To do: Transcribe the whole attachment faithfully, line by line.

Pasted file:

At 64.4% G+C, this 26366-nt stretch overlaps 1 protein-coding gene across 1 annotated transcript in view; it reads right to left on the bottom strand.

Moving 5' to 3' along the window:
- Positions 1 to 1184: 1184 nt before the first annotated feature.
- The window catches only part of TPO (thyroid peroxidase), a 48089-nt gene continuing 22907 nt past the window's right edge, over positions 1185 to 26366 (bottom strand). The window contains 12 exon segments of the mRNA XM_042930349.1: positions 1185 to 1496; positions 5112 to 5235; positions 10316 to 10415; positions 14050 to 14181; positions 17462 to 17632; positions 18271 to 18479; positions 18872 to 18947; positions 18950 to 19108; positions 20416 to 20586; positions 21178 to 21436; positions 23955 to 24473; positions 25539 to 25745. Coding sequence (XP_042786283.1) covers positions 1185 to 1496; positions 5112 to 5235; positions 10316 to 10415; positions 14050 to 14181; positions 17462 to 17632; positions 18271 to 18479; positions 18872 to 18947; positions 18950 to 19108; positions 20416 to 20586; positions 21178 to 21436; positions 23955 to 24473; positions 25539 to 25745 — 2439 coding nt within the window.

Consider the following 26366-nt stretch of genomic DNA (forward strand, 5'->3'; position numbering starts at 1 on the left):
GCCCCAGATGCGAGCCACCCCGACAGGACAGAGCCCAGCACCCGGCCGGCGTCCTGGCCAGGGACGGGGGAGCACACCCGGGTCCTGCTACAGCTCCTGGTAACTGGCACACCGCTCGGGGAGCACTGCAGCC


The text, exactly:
At 64.4% G+C, this 26366-nt stretch overlaps 1 protein-coding gene across 1 annotated transcript in view; it reads right to left on the bottom strand.

Moving 5' to 3' along the window:
- Positions 1 to 1184: 1184 nt before the first annotated feature.
- The window catches only part of TPO (thyroid peroxidase), a 48089-nt gene continuing 22907 nt past the window's right edge, over positions 1185 to 26366 (bottom strand). The window contains 12 exon segments of the mRNA XM_042930349.1: positions 1185 to 1496; positions 5112 to 5235; positions 10316 to 10415; positions 14050 to 14181; positions 17462 to 17632; positions 18271 to 18479; positions 18872 to 18947; positions 18950 to 19108; positions 20416 to 20586; positions 21178 to 21436; positions 23955 to 24473; positions 25539 to 25745. Coding sequence (XP_042786283.1) covers positions 1185 to 1496; positions 5112 to 5235; positions 10316 to 10415; positions 14050 to 14181; positions 17462 to 17632; positions 18271 to 18479; positions 18872 to 18947; positions 18950 to 19108; positions 20416 to 20586; positions 21178 to 21436; positions 23955 to 24473; positions 25539 to 25745 — 2439 coding nt within the window.

Consider the following 26366-nt stretch of genomic DNA (forward strand, 5'->3'; position numbering starts at 1 on the left):
GCCCCAGATGCGAGCCACCCCGACAGGACAGAGCCCAGCACCCGGCCGGCGTCCTGGCCAGGGACGGGGGAGCACACCCGGGTCCTGCTACAGCTCCTGGTAACTGGCACACCGCTCGGGGAGCACTGCAGCC